When does being cool and popular start to become more important than having fun? For me, this idea kicked in around the time my pre-teen boobs did. When I was in elementary school, I spent more time pretending I was Harry Potter than you would believe. I liked fantasy, The Lord of the Rings, and Tamara Pierce books. I used to pretend to fight ogres and trolls, and have a daemon like Laura in His Dark Materials.
I had one very close female friend who was always down to pretend and be silly with me. We spent a year sending each other letters from Hogwarts in the mail and pretending pick-up sticks were wands. We had stuffed owls, and her real cat, and our parents never let us drink soda after 5 p.m. when we had sleepovers because we’d get sugar high and pretend to apparate from different pieces of their furniture. If you asked me what I wanted to be when I grew up, without question it would have been a Wizard.
At school, I wasn’t cool, but I wasn’t exactly uncool either. I definitely wasn’t the most popular, and I didn’t get invited to that many birthday parties. I also didn’t care. Having my one weirdo Harry Potter-obsessed friend and maybe one or two other friends was good enough for me. I read a lot, and I was pretty happy.
There’s an age most girls turn when they suddenly start to panic about being social lepers. For me, that was 12. Something clicked into my brain and told me that I had to stop being a hyperactive funny weirdo who loved burping and thought she was Hermione Granger, because otherwise boys would never like me. Being a weirdo meant I would never have that big group of girlfriends and be as cool as the girls in most movies. This was pre-“Mean Girls,” which parodies the kind of thoughts that I was thinking (thank you Tina Fey). I knew that if I ever wanted to get my life together like all of those girls with long, flowing hair, (and boyfriends) on the WB, I needed to stop having fun and get with it.
I don’t think anyone specifically told me that this was a life requirement to stop having fun and liking the things that I liked. I don’t know why I thought that it was more “grown up” to be serious and cool. If I could go back and tell my 12-year-old self one thing, it would be that boys are still not as much fun as pretending to be a wizard.
In high school, for my first two years I managed to have a pretty large-ish group of girl friends. I thought it was the best. Sometimes we went shopping together and talked about boys, and I thought that I was finally living it up like a real 15-year-old girl. We all liked theatre and artsy things, and we hung out a lot. During my junior year, I got kicked out of this gang of girls. Literally kicked out overnight. I was simply told that I was a “bad friend” and everyone pretty much stopped talking to me. This is a lot more common among teenage girls than you would think, and this kind of bullshit behavior that teen girls display towards one another is a form of bullying that is often ignored. It hurt a lot. It’s definitely not the worst thing in the world that could possibly happen, but I remember being 15 and feeling like it was. I started to really think that I was shitty and that I had to be something else in order to be accepted. I remember convincing myself in a way that only a dramatic teenager can, that my life was over and I’d probably never have friends again. When I went to college I thought I’d have a clean slate, and a clean identity. I tried to hide the dorkiness again, and wanted to be a super cool party girl. I was set on wearing this skin. It didn’t work. I’m a terrible drunk, I don’t like putting on makeup, and I think parties are boring because most of the time people just stand in corners trying to look cool. I couldn’t be the super cool chick convincingly, because I can’t stand “chilling” in a corner for more than one minute. And more than that, it wasn’t fun.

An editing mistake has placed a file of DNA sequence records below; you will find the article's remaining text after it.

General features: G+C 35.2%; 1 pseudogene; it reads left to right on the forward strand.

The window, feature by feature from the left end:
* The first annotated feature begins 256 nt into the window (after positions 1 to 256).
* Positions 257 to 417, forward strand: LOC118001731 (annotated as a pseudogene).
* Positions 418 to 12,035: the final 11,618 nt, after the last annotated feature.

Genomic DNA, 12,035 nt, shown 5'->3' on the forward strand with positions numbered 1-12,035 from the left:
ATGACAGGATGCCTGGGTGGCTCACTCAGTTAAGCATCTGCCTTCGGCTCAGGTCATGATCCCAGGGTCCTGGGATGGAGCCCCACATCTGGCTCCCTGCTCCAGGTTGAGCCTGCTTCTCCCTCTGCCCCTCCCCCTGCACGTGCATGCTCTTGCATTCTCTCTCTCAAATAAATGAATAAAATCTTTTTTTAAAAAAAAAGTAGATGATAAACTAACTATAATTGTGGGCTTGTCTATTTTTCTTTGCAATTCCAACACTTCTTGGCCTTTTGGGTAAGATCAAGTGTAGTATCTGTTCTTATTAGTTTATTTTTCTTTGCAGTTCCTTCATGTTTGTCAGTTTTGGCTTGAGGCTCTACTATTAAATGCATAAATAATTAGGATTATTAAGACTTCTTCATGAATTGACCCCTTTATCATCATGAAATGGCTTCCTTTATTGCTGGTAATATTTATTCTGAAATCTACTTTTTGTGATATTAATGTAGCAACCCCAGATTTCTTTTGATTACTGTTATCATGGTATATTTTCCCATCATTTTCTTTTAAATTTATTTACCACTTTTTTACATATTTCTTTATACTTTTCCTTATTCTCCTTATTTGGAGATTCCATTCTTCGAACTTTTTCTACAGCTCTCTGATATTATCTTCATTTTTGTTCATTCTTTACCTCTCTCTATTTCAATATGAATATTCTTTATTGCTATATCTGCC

Every time I’ve tried to have a big group of girlfriends, that group has always eventually fallen apart because eventually we figure out we have nothing in common except for the fact that we’re running around trying to force friendship on one another. The older I get, the more I realize that I don’t have to like every single person I meet, and even more importantly, they don’t have to like me. Forcing friendship or big group interactions just because I feel like I should have to isn’t fun anymore. It’s so much more rewarding to have one good girlfriend to call on the phone and be silly with than to try to be in some sort of cool girl gang that I’m stressed out about pleasing all of the time. Maybe you’re in a cool girl gang, and you have the best time, and that’s great for you. But whenever I make an attempt at having a big group of girlfriends, I find myself not being myself. I’m too worried about group dynamics and what I look like to other people all of the time. The fact is, in most group dynamics, people will always find something wrong with you, because they’re bored. Someone will always think that you’re “too” something, or not enough of something else, and to be afraid of these things, and hiding yourself in a giant group or in a corner “chilling out” doesn’t make sense to me anymore. I mean what is “cool,” really? I don’t know, but I don’t think me trying to be it has ever made me have fun. Even though I may only have a handful of friends, at least I know that they’re really good friends. The more I stick to who I actually am, and don’t stress so much about what I look like, or what people think of me, the happier I am and the more real connections with people I start to make.
I’ve finally realized that it’s OK not to be cool. I have a lot more fun pretending I’m a wizard anyway.
Photo from Instagram @taylorswift
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